Let's take a look at social media in 2010: We continually hear about brands that have a half-million or million Facebook fans. Well, that’s wonderful. That’s validation that social media provides a channel for consumers to interact with a brand. It isn’t, however, validation that social media creates orders.
When you evaluate customer spend on an incremental basis, you quickly find that new channels provide little incremental value in the early stages of development. What happens is that brand loyalty counts for so much more than does the excitement of new channels.
Focus on the data points that directly lead to profit as your top priority. Focus on customer actions as your second priority. Everything after that contributes much less value.
Should my marketing team offer personalized marketing materials to customers, based on how far the customer lives from a store?
My boss thinks that free shipping and 20 percent off promotions are the key to competing with brands online. My team thinks we're giving our business away for free. Who's right?
Dear Dr. pROfIt: My CEO thinks we’re failing with our multichannel initiatives. We recently ran a report that showed that 15 percent of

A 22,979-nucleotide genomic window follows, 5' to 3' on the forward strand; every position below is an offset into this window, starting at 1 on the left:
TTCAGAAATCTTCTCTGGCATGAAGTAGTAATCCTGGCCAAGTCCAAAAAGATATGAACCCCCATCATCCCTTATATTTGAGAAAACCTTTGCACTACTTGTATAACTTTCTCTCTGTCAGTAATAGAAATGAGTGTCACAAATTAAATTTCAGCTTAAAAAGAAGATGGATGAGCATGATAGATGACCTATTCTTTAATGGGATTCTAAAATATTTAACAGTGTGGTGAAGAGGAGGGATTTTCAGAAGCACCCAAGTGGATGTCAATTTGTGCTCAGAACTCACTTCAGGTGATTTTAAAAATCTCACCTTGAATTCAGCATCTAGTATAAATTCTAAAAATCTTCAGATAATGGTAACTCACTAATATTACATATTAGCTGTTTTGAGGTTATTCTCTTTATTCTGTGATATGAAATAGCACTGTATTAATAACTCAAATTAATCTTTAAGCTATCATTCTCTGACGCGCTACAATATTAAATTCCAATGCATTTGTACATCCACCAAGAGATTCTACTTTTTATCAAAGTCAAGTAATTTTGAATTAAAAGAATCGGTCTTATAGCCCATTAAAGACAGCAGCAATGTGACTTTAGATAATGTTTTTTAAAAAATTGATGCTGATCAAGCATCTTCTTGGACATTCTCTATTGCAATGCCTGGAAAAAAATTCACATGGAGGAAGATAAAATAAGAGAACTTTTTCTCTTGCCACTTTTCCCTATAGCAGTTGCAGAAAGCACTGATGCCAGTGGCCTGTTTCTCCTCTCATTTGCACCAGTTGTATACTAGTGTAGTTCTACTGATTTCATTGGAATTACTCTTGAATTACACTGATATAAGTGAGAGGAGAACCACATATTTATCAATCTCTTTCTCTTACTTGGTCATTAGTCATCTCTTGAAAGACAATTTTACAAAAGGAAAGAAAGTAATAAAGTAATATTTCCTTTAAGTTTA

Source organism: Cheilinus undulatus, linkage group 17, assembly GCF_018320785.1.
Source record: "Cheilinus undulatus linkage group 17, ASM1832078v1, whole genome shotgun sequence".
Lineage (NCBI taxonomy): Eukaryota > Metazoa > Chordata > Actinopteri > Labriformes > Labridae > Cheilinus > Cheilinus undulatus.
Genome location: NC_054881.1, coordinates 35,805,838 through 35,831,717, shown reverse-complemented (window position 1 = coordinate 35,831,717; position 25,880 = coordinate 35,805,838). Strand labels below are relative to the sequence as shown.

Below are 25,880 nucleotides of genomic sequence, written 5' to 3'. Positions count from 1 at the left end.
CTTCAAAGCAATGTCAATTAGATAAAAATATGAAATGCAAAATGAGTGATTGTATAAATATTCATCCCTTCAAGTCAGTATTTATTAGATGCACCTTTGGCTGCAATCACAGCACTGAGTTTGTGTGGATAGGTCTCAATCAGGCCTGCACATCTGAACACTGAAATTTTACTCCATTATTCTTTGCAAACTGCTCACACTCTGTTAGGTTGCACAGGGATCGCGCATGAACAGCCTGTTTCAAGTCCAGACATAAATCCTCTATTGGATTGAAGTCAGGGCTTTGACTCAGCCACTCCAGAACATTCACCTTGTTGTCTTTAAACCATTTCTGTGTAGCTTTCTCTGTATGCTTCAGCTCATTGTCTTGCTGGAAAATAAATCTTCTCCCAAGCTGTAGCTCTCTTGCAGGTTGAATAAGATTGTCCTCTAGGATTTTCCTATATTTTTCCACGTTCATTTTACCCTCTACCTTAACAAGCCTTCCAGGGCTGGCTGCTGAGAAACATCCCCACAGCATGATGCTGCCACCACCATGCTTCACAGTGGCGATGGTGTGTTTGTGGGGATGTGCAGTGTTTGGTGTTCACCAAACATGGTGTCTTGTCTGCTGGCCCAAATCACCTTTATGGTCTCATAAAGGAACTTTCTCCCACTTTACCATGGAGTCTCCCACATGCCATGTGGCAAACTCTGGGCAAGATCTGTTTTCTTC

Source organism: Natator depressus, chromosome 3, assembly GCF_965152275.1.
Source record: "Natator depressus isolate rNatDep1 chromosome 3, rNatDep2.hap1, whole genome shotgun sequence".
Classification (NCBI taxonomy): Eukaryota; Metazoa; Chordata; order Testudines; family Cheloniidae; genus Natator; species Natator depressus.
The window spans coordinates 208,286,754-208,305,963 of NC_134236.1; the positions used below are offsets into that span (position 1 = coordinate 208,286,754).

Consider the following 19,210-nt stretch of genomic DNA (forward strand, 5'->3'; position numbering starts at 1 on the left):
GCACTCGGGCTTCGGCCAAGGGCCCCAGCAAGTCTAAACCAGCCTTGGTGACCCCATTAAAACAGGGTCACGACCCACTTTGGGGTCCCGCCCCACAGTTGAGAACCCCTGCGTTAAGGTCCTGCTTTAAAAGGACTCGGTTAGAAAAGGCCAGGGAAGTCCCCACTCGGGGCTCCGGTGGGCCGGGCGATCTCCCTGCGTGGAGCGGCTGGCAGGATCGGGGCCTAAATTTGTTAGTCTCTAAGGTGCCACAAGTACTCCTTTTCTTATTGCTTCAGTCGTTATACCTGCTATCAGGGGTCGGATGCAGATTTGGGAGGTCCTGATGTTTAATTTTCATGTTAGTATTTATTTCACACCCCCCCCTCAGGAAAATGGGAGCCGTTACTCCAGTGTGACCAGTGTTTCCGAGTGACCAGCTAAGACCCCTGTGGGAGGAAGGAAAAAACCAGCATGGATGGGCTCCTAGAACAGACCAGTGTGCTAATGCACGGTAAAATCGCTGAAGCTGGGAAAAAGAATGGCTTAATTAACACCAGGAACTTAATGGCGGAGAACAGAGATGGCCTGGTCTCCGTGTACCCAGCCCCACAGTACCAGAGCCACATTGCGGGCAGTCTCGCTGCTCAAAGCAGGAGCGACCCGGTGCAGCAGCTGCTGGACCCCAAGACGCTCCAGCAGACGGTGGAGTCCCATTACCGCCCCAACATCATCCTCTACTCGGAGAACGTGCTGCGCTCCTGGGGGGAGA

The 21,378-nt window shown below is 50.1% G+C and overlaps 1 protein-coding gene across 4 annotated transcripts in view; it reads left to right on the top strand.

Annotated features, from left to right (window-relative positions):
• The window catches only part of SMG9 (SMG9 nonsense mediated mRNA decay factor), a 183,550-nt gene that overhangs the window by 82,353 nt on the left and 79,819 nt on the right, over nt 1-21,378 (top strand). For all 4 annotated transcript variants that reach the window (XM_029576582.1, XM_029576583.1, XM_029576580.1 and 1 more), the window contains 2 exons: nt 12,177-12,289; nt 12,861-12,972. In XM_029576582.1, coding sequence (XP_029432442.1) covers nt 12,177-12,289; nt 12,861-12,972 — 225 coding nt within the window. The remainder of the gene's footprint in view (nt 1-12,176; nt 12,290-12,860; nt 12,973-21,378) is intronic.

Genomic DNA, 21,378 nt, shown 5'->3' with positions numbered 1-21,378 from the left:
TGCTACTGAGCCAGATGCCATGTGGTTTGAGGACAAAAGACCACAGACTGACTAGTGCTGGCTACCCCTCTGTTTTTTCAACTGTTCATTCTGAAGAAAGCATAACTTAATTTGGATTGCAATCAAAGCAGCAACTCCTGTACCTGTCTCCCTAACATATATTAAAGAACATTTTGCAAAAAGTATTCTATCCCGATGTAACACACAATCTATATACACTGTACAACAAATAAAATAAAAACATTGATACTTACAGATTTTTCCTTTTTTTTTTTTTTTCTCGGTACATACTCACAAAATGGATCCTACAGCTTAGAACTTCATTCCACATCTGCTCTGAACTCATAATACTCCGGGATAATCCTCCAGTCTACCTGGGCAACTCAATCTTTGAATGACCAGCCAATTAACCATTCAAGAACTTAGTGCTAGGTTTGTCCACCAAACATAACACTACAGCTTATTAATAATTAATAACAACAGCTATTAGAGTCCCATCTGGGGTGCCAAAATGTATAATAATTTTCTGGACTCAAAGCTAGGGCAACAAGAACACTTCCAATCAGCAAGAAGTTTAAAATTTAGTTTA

There are very simple methods for evaluating file strength. Maybe the easiest is to grade your customers.
New purchase channels can achieve success if marketing and merchandising are aligned to the interests of customers.
Loyalty programs are frequently evaluated on the basis of biased metrics, which lead companies to believe that the programs are more effective than they really are.
How do I convince my boss that affiliate marketing is necessary and important, providing a significant return on investment?
The beauty of this process is that you can change new customer assumptions, customer retention assumptions and/or spend per customer assumptions to see what impact the assumptions have on the future of your business. You can identify a path that leads you to the sales figures that management is looking for.
Q: "Are there any best practices for multichannel retailers around how to allocate cross-channel sales and, in conjunction, budget?" — Steve Cates, vice president of multichannel marketing at Carrot-Top Industries
Dear Dr. pROfIt: My CEO recently asked me to run an analysis of our dollars per channel metric, one that measures how much our customer
It turns out that consumers don’t necessarily buy more merchandise just because you offer them more merchandise. Consumers tend to have a “budget,” if you will. In other words, customers are only capable of spending so much on any family of merchandise categories, regardless of how many items or SKUs you choose to offer.
Holidays have a way of chopping off the sales tail. Often, you'll see sales increases early in the week, only to see those sales rapidly decline in the days leading up to the holiday. Sales seldom rebound in the days following a holiday. Try creating a new event to generate interest, as holidays cause customers to shift focus from the old event to the holiday.